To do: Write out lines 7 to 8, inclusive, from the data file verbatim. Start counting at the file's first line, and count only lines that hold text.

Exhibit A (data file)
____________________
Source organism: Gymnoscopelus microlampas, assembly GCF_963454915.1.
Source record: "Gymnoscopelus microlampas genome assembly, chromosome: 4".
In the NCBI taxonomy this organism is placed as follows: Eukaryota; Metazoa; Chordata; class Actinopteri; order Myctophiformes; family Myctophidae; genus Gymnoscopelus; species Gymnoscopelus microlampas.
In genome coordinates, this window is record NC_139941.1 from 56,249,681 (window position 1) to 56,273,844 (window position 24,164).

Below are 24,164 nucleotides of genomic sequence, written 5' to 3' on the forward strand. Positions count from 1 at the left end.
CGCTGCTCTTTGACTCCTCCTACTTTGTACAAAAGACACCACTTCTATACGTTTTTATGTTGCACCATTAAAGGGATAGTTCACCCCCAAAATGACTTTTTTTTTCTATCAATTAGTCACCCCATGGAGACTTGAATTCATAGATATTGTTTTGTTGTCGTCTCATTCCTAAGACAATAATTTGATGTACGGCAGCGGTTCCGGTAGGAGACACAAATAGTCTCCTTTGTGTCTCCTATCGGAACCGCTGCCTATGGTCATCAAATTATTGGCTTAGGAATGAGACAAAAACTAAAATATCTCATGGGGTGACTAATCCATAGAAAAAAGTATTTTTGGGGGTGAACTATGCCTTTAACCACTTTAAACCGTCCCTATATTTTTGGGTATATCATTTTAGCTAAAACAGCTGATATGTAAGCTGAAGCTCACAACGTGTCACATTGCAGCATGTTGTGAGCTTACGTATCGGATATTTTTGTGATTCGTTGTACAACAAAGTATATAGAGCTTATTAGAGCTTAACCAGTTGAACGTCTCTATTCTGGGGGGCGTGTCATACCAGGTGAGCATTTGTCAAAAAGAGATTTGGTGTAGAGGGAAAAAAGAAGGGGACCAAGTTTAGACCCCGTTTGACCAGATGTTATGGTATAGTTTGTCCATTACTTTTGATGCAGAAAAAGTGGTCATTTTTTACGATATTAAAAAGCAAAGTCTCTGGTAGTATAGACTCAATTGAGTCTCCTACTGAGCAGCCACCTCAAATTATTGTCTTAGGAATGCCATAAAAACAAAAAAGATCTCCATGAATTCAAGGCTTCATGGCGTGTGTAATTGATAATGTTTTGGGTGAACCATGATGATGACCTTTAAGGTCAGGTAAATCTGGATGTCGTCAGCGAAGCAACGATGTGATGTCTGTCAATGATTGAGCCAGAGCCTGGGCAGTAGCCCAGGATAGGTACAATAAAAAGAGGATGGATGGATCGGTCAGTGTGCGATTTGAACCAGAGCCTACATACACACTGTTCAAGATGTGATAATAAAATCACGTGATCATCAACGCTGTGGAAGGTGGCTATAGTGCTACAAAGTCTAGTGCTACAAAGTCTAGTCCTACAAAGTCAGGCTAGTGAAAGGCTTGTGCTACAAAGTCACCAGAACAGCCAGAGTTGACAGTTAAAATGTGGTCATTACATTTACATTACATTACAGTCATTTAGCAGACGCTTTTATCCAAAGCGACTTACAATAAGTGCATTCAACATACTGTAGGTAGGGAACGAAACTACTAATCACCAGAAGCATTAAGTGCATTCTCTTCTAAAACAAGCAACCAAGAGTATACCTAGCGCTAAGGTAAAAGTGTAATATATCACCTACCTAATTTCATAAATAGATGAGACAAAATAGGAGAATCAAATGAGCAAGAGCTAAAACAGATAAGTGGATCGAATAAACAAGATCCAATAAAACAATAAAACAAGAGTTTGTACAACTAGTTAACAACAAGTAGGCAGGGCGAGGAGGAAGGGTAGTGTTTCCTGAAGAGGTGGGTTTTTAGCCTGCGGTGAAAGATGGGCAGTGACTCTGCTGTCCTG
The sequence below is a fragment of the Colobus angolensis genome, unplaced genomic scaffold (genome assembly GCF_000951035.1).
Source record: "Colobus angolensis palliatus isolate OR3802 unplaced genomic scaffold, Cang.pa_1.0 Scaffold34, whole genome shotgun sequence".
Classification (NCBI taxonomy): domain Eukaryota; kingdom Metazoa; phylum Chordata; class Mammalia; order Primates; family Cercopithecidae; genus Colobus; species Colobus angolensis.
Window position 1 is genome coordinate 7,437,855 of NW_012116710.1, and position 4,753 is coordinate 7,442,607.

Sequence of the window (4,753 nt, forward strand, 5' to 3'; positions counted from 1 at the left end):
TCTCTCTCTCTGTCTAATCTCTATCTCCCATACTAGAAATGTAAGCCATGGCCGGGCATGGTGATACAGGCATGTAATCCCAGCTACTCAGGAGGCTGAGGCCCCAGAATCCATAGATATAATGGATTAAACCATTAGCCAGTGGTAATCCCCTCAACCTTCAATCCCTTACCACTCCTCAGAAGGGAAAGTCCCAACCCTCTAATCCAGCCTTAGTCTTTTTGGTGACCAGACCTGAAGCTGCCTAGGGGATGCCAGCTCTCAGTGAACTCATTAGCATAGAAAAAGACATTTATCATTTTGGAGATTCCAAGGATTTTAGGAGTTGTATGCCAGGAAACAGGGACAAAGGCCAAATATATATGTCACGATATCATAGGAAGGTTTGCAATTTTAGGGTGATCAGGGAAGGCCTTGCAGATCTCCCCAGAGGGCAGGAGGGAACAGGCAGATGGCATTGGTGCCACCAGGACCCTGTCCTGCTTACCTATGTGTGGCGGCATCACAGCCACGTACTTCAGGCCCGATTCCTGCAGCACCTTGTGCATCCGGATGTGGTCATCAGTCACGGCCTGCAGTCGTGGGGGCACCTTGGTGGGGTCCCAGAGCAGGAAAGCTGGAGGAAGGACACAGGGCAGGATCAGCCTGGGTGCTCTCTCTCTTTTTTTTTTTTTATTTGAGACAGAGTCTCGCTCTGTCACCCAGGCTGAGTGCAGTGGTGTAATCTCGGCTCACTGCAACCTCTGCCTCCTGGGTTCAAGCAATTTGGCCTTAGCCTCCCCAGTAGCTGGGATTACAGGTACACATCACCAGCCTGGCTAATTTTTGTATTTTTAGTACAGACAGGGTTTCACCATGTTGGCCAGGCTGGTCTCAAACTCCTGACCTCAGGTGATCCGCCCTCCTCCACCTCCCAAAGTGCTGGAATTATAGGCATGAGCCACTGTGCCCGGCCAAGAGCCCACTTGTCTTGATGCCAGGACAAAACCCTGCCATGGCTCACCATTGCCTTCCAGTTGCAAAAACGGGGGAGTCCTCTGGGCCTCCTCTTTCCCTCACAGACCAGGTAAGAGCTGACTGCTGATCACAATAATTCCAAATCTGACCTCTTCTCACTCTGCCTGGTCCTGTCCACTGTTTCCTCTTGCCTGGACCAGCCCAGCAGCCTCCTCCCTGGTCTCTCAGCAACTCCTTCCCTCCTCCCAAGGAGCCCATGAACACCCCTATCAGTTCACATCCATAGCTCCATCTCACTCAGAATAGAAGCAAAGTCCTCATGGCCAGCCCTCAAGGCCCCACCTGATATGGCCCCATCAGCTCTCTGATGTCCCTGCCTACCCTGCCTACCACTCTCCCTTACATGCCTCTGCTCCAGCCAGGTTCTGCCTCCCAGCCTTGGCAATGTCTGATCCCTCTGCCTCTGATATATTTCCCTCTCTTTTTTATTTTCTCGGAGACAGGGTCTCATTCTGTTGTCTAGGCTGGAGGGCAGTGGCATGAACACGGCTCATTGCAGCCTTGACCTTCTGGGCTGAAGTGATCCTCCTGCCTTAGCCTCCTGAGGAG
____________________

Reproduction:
The sequence below is a fragment of the Colobus angolensis genome, unplaced genomic scaffold (genome assembly GCF_000951035.1).
Source record: "Colobus angolensis palliatus isolate OR3802 unplaced genomic scaffold, Cang.pa_1.0 Scaffold34, whole genome shotgun sequence".